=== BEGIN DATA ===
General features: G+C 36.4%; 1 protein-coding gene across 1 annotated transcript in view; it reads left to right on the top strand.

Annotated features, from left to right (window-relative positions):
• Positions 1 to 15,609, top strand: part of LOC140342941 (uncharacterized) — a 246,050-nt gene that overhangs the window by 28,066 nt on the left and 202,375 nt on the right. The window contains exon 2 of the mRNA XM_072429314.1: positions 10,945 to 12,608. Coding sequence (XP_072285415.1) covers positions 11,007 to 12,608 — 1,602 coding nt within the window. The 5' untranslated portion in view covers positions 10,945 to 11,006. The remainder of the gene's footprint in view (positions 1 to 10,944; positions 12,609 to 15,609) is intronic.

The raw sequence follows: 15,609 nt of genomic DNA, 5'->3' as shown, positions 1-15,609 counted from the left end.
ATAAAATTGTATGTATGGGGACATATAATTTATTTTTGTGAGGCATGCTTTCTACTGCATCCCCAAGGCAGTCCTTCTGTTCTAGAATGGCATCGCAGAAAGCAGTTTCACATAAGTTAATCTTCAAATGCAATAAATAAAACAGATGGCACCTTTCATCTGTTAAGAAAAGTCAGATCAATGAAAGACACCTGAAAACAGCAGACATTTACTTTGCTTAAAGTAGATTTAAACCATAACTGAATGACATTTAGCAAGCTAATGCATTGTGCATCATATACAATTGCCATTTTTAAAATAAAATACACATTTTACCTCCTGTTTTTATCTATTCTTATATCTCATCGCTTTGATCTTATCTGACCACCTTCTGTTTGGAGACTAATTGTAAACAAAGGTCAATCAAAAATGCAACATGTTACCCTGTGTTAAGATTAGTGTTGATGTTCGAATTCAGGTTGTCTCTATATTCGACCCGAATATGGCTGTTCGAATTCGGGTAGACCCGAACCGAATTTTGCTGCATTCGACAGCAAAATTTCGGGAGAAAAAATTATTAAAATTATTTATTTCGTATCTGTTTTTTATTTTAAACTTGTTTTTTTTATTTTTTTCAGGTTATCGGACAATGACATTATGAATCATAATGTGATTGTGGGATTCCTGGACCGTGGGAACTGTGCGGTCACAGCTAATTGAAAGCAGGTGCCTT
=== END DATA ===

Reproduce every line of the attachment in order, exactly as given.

General features: G+C 36.4%; 1 protein-coding gene across 1 annotated transcript in view; it reads left to right on the top strand.

Annotated features, from left to right (window-relative positions):
• Positions 1 to 15,609, top strand: part of LOC140342941 (uncharacterized) — a 246,050-nt gene that overhangs the window by 28,066 nt on the left and 202,375 nt on the right. The window contains exon 2 of the mRNA XM_072429314.1: positions 10,945 to 12,608. Coding sequence (XP_072285415.1) covers positions 11,007 to 12,608 — 1,602 coding nt within the window. The 5' untranslated portion in view covers positions 10,945 to 11,006. The remainder of the gene's footprint in view (positions 1 to 10,944; positions 12,609 to 15,609) is intronic.

The raw sequence follows: 15,609 nt of genomic DNA, 5'->3' as shown, positions 1-15,609 counted from the left end.
ATAAAATTGTATGTATGGGGACATATAATTTATTTTTGTGAGGCATGCTTTCTACTGCATCCCCAAGGCAGTCCTTCTGTTCTAGAATGGCATCGCAGAAAGCAGTTTCACATAAGTTAATCTTCAAATGCAATAAATAAAACAGATGGCACCTTTCATCTGTTAAGAAAAGTCAGATCAATGAAAGACACCTGAAAACAGCAGACATTTACTTTGCTTAAAGTAGATTTAAACCATAACTGAATGACATTTAGCAAGCTAATGCATTGTGCATCATATACAATTGCCATTTTTAAAATAAAATACACATTTTACCTCCTGTTTTTATCTATTCTTATATCTCATCGCTTTGATCTTATCTGACCACCTTCTGTTTGGAGACTAATTGTAAACAAAGGTCAATCAAAAATGCAACATGTTACCCTGTGTTAAGATTAGTGTTGATGTTCGAATTCAGGTTGTCTCTATATTCGACCCGAATATGGCTGTTCGAATTCGGGTAGACCCGAACCGAATTTTGCTGCATTCGACAGCAAAATTTCGGGAGAAAAAATTATTAAAATTATTTATTTCGTATCTGTTTTTTATTTTAAACTTGTTTTTTTTATTTTTTTCAGGTTATCGGACAATGACATTATGAATCATAATGTGATTGTGGGATTCCTGGACCGTGGGAACTGTGCGGTCACAGCTAATTGAAAGCAGGTGCCTT